In response to the attack on Eastern Ghouta, and the resulting humanitarian crisis, the UN has unanimously voted for a temporary ceasefire in order to alleviate the crisis and provide aid to those in dire need of it. Though the resolution was delayed a day due to arguments with Russia over the wording of certain points, it was passed on the 24th of February. The resolution officially only refers to official factions in the Syrian civil war, and thus groups such as the Islamic State are not protected, according to the BBC.

Response

Almost immediately after the passing of the UN's Proposed ceasefire, Assad sent out another wave of bombing attacks on the beleaguered city.

Russian planes continue to provide support. Over 500 people have died in the days following the passing of the resolution, according to a source from Al Jazeera published on the 24th. However, casualties are continuing to climb as Syrian medical personnel and volunteers from the Syrian American Medical society claim that Assad launched a Chlorine gas attack a mere two days after the ceasefire proposal passed. Chlorine gas is a deadly toxin that first came into use as a weapon in 1915, during the Second Battle of Ypres, in WWI. Following the war, gas attacks were largely banned for being too inhumane. Since then, its use has been considered a war crime.

As of yet, the casualties of the gas attack have been comparatively light, with only one confirmed death and about eighteen others wounded according to the BBC.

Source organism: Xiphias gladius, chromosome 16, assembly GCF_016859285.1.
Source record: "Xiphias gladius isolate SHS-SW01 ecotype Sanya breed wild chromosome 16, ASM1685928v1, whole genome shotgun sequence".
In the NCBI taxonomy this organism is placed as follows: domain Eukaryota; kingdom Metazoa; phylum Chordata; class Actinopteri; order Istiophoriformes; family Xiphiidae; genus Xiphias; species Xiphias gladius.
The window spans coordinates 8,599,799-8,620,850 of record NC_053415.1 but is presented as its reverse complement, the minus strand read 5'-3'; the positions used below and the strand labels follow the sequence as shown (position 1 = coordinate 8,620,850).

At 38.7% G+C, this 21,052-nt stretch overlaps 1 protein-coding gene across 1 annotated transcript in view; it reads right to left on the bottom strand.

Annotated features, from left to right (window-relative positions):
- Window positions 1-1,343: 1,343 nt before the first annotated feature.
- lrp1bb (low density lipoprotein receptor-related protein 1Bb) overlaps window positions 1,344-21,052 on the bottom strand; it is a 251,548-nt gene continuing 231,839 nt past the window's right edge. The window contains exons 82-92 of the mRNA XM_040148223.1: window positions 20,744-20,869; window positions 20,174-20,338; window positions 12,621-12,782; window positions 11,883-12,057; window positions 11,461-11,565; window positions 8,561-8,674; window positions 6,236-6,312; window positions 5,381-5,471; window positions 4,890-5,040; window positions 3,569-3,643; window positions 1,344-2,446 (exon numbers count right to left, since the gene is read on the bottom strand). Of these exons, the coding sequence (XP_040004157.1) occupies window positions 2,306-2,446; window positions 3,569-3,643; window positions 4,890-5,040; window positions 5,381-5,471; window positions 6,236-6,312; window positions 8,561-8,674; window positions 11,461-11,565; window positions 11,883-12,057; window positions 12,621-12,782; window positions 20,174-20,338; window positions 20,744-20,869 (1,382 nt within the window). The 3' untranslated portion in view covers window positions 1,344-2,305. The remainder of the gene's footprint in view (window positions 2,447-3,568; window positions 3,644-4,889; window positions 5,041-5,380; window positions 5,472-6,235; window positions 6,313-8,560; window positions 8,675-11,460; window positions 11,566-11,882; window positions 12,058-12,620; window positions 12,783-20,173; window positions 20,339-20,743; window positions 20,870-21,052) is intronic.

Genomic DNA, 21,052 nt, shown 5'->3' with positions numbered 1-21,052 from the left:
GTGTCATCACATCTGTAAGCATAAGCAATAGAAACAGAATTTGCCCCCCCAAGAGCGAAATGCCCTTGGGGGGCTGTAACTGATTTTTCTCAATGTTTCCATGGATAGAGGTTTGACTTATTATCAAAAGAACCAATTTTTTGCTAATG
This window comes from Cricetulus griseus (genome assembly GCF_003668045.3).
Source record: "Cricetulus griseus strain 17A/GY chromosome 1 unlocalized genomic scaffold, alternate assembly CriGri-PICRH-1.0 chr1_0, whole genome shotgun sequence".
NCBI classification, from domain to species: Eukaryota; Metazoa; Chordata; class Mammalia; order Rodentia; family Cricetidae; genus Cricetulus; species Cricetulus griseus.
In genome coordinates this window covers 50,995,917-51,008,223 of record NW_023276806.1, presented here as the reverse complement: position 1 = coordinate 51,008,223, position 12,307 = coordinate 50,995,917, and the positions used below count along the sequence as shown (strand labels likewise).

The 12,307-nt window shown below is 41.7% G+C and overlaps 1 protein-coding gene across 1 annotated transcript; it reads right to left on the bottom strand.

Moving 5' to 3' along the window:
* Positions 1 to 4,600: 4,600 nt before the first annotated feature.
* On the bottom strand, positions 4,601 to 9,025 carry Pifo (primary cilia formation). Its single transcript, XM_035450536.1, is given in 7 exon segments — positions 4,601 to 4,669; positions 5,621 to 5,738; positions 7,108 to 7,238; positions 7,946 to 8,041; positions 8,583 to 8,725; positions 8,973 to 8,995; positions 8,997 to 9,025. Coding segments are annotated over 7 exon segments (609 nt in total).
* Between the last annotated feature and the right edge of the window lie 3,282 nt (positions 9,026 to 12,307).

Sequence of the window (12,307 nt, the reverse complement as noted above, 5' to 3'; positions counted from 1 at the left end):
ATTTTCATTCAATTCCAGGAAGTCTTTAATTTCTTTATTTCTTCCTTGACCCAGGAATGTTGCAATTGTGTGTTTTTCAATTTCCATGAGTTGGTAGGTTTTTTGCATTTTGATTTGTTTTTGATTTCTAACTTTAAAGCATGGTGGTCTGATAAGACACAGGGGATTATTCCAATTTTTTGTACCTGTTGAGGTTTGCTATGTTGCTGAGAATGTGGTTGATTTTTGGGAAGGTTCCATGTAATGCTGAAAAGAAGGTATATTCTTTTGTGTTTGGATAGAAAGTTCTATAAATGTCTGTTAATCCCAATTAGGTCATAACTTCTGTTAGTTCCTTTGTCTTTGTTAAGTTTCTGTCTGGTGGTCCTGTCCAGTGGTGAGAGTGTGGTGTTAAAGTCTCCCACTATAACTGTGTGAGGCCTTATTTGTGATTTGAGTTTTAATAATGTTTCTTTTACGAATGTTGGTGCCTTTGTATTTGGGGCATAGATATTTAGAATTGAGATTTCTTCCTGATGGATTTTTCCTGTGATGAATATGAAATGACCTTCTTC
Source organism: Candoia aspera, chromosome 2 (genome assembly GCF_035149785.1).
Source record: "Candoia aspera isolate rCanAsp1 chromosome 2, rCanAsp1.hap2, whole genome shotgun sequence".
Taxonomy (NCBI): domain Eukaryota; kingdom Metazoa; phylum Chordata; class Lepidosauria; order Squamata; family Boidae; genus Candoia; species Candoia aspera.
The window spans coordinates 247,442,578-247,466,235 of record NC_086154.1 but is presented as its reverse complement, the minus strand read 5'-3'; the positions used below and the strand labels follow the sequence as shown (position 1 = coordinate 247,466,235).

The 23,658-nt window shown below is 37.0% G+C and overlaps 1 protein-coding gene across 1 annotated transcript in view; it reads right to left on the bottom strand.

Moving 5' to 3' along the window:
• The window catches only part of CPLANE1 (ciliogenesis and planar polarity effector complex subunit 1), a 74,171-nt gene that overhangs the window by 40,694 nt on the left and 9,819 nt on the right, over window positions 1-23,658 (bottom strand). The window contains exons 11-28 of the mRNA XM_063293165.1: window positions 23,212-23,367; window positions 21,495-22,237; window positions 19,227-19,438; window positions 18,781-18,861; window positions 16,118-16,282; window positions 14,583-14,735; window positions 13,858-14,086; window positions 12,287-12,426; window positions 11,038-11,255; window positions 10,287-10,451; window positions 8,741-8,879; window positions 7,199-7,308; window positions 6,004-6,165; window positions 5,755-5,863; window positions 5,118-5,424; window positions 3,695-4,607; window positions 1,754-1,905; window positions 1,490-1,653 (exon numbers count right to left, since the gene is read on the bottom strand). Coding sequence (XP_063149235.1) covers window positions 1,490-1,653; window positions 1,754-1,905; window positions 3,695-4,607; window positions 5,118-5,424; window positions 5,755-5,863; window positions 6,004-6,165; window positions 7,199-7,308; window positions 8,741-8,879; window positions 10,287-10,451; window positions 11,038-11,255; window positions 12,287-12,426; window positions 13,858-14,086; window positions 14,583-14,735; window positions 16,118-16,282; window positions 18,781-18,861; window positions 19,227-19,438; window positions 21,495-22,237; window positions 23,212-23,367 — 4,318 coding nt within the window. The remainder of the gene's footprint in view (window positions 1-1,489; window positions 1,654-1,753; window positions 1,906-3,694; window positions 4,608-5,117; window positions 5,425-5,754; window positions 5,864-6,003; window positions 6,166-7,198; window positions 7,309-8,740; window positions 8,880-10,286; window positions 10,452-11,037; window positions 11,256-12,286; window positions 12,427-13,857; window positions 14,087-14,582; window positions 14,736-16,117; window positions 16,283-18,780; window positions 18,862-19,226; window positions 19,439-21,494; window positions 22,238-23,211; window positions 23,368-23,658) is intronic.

The government of Syria has officially denied ever using chemical weapons. Russia also claims these reports are falsified. According to UN investigations, Syria has used chemical weapons on multiple occasions throughout the war. However, no further investigations have been launched in the two years since.

There are also claims that the Rebels have fired into Damascus and killed civilians in recent days, an action which they have done in the past, but were also ordered to halt by the resolution.

International backlash

In the days since the ceasefire was passed, and ignored, many officials have condemned the actions of Assad and the Syrian government. Among them, the Emir of Qatar, who has called the continued siege a crime against humanity and called on the international community to help in remedying the situation in Eastern Ghouta. During the passing of the resolution, Russia was criticized by the US ambassador for delaying the resolution over minor wording changes, such as changing "immediate" to "without delay." Many sources, including Al Jazeera, have suggested that the suggested changes were for little more than to delay the resolution.

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